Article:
|Intermunic. comm.||Beiras e Serra da Estrela|
|• President||Vítor Pereira (PS)|
|• Total||555.60 km2 (214.52 sq mi)|
|• Density||93/km2 (240/sq mi)|
|Time zone||UTC±00:00 (WET)|
|• Summer (DST)||UTC+01:00 (WEST)|
|Local holiday||October 20|
Covilhã (Portuguese pronunciation: [kuviˈʎɐ̃] (listen)) is a city and a municipality in the Centro region, Portugal. The city proper had 34,772 inhabitants in 2001. The municipality population in 2011 was 51,797, in an area of 555.60 square kilometres (214.52 sq mi). It is located in the Beiras e Serra da Estrela subregion and Beiras and Serra da Estrela Intermunicipal Community. The municipal holiday is October 20. Sometimes referred to as town of wool and snow, Covilhã is one of the main urban centres of the historical Beira Interior region. The proximity of the mountains offers dramatic scenery and a great environment for those fond of hiking, camping, mountain climbing and skiing. With an industrial tradition historically focused on textile industry supplied by an aboundance of wool produced in the area since antiquity, but with a more diversified industry in contemporaneity, Covilhã, which was once known as the "Portuguese Manchester", is also a university city nowadays awarding degrees from aeronautical engineering to medicine to philosophy.
Covilhã's history dates back to the days when it was a pre-historical settlement, a shelter for Lusitanian shepherds, and a Roman fortress known as Cava Juliana or Silia Hermínia. The region of Beira Interior, where the city of Covilhã is located, is rich in historical places. Due to its strategic potential, its mountains were used to build castles for both attack and defence purposes. Covilhã was granted foral in 1186 by king Sancho I of Portugal, who also built the castle walls. And, later, it was king Denis of Portugal who ordered the construction of the walls of the admirable medieval district of Portas do Sol. The old quarters of the city have narrow cobblestone streets; pedestrians are challenged permanently by the ups and downs of most of the streets in the city.
It was already in the Middle Ages one of the main "villages of the kingdom", a situation later confirmed by the fact that great natives from the city or its surroundings became decisive in all the great Portuguese Discoveries of the 15th and 16th centuries: the advance in the Atlantic Ocean, the sea route to India, the discoveries of America and Brazil, the first circumnavigation of the Earth. In full population expansion when the Renaissance appeared, the economic sector was particularly important in agriculture, pastoralism, fruit-growing, and forestry. Trade and industry were booming. Gil Vicente cites "the many fine cloths". The Infante D. Henrique, knowing this reality well, became "lord" of Covilhã. The Portuguese Discoveries required large sums of money. The people of the town and its council collaborated not only through taxes, but also with their capital and talent.
The expansion overseas started with the conquest of Ceuta in 1415. Covilhã personalities such as Frei Diogo Alves da Cunha, who is buried in the Church of Conceição, participated in the event. The presence of ‘’covilhanenses’’ in the whole process extends with Pêro da Covilhã (first Portuguese to set foot on land in Mozambique and who sent news to D. João II on how to reach the places where the spices were produced, preparing the Maritime Way to India), João Ramalho, Fernão Penteado and others.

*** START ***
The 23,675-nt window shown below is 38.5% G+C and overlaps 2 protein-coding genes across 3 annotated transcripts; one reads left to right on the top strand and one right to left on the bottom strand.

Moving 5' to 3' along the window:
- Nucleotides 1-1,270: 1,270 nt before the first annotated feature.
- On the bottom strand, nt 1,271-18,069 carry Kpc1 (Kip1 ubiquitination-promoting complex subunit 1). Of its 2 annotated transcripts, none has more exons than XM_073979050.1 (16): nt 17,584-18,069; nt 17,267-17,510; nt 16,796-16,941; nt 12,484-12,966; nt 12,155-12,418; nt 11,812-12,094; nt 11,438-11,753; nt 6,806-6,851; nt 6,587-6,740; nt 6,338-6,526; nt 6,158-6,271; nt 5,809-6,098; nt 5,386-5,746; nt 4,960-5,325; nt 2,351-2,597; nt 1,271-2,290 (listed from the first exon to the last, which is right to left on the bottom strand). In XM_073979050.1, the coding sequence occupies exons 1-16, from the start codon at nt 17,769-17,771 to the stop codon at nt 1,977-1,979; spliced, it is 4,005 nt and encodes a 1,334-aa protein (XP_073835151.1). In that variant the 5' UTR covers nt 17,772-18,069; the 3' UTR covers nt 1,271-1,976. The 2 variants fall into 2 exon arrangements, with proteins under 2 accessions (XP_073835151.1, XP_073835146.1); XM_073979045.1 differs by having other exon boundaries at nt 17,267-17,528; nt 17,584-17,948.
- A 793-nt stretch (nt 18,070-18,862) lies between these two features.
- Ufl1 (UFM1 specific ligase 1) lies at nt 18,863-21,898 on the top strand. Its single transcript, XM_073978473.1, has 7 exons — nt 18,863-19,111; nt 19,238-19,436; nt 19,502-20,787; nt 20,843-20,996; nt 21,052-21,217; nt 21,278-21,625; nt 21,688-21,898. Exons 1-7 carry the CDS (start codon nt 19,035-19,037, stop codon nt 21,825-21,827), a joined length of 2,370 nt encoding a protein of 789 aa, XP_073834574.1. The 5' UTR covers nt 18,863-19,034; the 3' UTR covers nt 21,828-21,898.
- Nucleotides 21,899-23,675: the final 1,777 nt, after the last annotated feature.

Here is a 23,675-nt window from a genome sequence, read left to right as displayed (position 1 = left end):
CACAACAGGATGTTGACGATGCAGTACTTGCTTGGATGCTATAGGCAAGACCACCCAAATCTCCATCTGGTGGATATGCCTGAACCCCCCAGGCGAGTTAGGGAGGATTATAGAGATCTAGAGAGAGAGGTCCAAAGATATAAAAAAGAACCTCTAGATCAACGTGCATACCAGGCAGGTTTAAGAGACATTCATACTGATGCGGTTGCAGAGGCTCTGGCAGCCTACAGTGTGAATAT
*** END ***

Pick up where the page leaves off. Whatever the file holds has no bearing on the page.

Among the missionaries we find Francisco Álvares, killed on the way to Brazil; Friar Pedro da Covilhã, chaplain in Vasco da Gama’s expedition to India, the first martyr of India; Father Francisco Cabral, missionary in Japan; Father Gaspar Pais, who left Goa for Abyssinia; and many others who took, along with their faith, the name of Covilhã and Fundão in Cova da Beira valley to all parts of the world. The brothers Rui Faleiro and Francisco Faleiro, cosmographers, became notable for their knowledge of nautical science. During renaissance is Friar Heitor Pinto, one of the first Portuguese to publicly defend the Portuguese identity. His literary work is expressed in the work "Image of Christian Life". A true classic.
The importance of Covilhã, in this period, is explained not only by the "notable" title granted to it by king D. Sebastião but also by the works carried out here and in the region by the Castilian kings during the time of the Iberian Union. The Town Hall Square was indeed until the end of the 20th century, of Spanish Philippine style. In the surrounding streets one can find several traces of this style. In the municipality as well. Examples of Manueline style can also be found in the city. This is the case of a Manueline window in the Jewish quarter in Rua das Flores. The architect Mateus Fernandes, from Covilhã, who designed the entrance door to the Imperfect Chapels in the Monastery of Batalha is also other notable personality from Covilhã.
The two streams that come down from the Serra da Estrela, Carpinteira and Degoldra, cross the urban center and were at the origin of the industrial development. They provided the hydraulic energy that allowed the factories to work. Next to these two streams, today an interesting industrial archaeological site can be seen, composed of dozens of ruined buildings. A school-factory was built by Fernando de Meneses, 2nd Count of Ericeira in 1681. On November 1, 1755, Covilhã was shaken by the forces of the 1755 Lisbon earthquake that destroyed part of Covilhã's castle walls and its large towers.